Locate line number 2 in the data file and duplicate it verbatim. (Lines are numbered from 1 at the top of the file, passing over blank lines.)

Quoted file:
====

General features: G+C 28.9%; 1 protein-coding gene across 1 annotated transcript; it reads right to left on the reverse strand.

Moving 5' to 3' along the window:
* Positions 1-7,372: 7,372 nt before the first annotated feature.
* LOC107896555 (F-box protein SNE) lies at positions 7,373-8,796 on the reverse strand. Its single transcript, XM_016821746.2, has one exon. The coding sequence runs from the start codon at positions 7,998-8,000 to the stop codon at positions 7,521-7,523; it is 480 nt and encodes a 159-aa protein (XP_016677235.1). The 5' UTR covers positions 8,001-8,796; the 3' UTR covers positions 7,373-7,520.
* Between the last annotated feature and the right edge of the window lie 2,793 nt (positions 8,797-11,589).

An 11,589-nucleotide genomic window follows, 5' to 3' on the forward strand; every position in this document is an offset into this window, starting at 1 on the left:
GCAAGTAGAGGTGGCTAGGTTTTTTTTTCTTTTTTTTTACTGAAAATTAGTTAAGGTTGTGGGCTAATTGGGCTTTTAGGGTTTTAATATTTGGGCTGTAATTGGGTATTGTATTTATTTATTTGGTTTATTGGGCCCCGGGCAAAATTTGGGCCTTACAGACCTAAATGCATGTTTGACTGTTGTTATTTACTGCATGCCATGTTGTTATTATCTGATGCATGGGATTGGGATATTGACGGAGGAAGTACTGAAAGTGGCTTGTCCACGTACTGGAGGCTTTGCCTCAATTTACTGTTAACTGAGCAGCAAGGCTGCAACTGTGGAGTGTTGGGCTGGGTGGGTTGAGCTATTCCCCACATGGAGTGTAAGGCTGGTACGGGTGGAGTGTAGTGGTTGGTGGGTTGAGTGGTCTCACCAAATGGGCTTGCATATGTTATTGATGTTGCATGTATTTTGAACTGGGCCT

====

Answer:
Moving 5' to 3' along the window: